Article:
Remember that the goal of PRI is to turn off, or inhibit, overactive chains of muscles that are holding us in patterns. These patterns restrict movement, primarily in the frontal (shifting side to side) and transverse (rotation) plane. When you can’t move in these planes, bad things happen.
You become “extended”: increased curve in the lower back, flat mid-upper back, forward head posture.
In the typical pattern, we have the left AIC muscles, primarily the psoas, that are holding us in the left AIC pattern which consists of a left ilium rotated anteriorly and thus orienting our entire pelvis to the right and shifting our weight over the right foot.
We have the right BC muscles holding our torso, from just above the diaphragm (thoracic vertabrae 8), in a state of left counter-rotation, in an attempt to balance ourselves and maintain a straight line of sight.
Pelvis and ribcage repositioning serves to inhibit the overactive left AIC and right BC chains and thus gives us the potential to move our pelvis, ribcage and appendages through three planes of motion.
It enables to regain our lost frontal and transverse planes.
Repositioning puts our bones in a better postion so that we can now train the frontal and transverse movements that we had previously lost due to the position of an anteriorly rotated left ilium and counter-rotated rib cage.
Left Sidelying Right Glute Max
But to a PRI minded person it is an exercise that trains the frontal and transverse movements of the right leg that we lose due to the left AIC pattern. It trains the ability of the right leg to abduct and externally rotate by using the right glute max and medius to do it.
Importantly, we are not trying to activate the meaty part of the right glute max that is responsible for pushing us forward.
We are attempting to activate the fibers of the right glute max that perform external rotation. These fibers are located in the posterior hip area and attach obliquely to the femur.
Here is a video I made for a client that shows the exercise.
Here are a few more things it does:
1. Inhibits the right lat and right QL which are often overactive in the left AIC pattern. It can also help calm an overactive right psoas (which sometimes occurs). Frontal and transverse plane.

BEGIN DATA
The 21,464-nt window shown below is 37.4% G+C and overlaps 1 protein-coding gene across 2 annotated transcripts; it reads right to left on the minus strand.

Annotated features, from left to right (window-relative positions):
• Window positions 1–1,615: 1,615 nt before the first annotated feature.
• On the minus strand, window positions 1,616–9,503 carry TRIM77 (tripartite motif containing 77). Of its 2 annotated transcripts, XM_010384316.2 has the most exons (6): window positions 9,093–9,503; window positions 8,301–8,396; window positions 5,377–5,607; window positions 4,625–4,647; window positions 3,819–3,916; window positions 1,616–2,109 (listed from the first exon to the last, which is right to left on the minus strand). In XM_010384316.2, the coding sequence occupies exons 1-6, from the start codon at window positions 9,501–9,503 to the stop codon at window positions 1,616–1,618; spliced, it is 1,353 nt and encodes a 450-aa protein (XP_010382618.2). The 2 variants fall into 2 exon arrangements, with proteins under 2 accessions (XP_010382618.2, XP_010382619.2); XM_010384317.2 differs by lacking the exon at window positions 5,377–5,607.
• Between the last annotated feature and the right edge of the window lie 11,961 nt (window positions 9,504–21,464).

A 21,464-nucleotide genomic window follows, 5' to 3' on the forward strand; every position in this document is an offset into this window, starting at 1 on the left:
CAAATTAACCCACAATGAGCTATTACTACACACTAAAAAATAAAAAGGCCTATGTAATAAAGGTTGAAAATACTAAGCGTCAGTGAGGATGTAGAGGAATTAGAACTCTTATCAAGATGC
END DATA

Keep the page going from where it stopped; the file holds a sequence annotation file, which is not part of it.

2. Opens up the right ab wall and right intercostals which are usually tight. Frontal plane.
3. Puts the left ab wall in a position that will facilitate the left internal obliques and transverse abdominis whose activity are required to establish and strengthen the left ZOA. Frontal plane.
4. Inhibits lumbar extensors via spinal flexion. Sagittal plane.
5. Facilitates right rectus femoris and sartorius, the two muscles we look to activate to get the right ilium forward. Sagittal plane. Facilitates the right glute medius and minimus. Frontal plane and transverse planes.
6. Inhibits the left psoas via the 90/90 position and via facilitating the right AIC chain. Sagittal plane.
7. Inhibits the right adductor magnus. Frontal plane.
With just a few tweaks you could add right low trap and tricep activation, left adductor faciliation, and right torso rotation into the mix.
PRI Exercises Do More Than Meets The Eye
If you are a trainer, your mind probably thinks primarily about muscle facilitation and sagittal plane movement.
With each exercise you concentrate on what muscle should be working and probably think about sagittal movements (front to back) because that’s where most of our strength training is found.
But in reality, as PRI stresses, we are “sagittal animals” and facilitation minded to a fault. Anyone can turn on a left hamstring in the sagittal plane. Just have your client do a single leg RDL or hamstring curl.
The question is: can you turn off a left psoas, or turn off a right lat that is restricting frontal and transverse plane movements, at the same time you are turning on that left hamstring?
Remember, if you can’t inhibit an overactive chain of muscles, you can’t reposition a pelvis.
You also can’t move and breathe without compensation!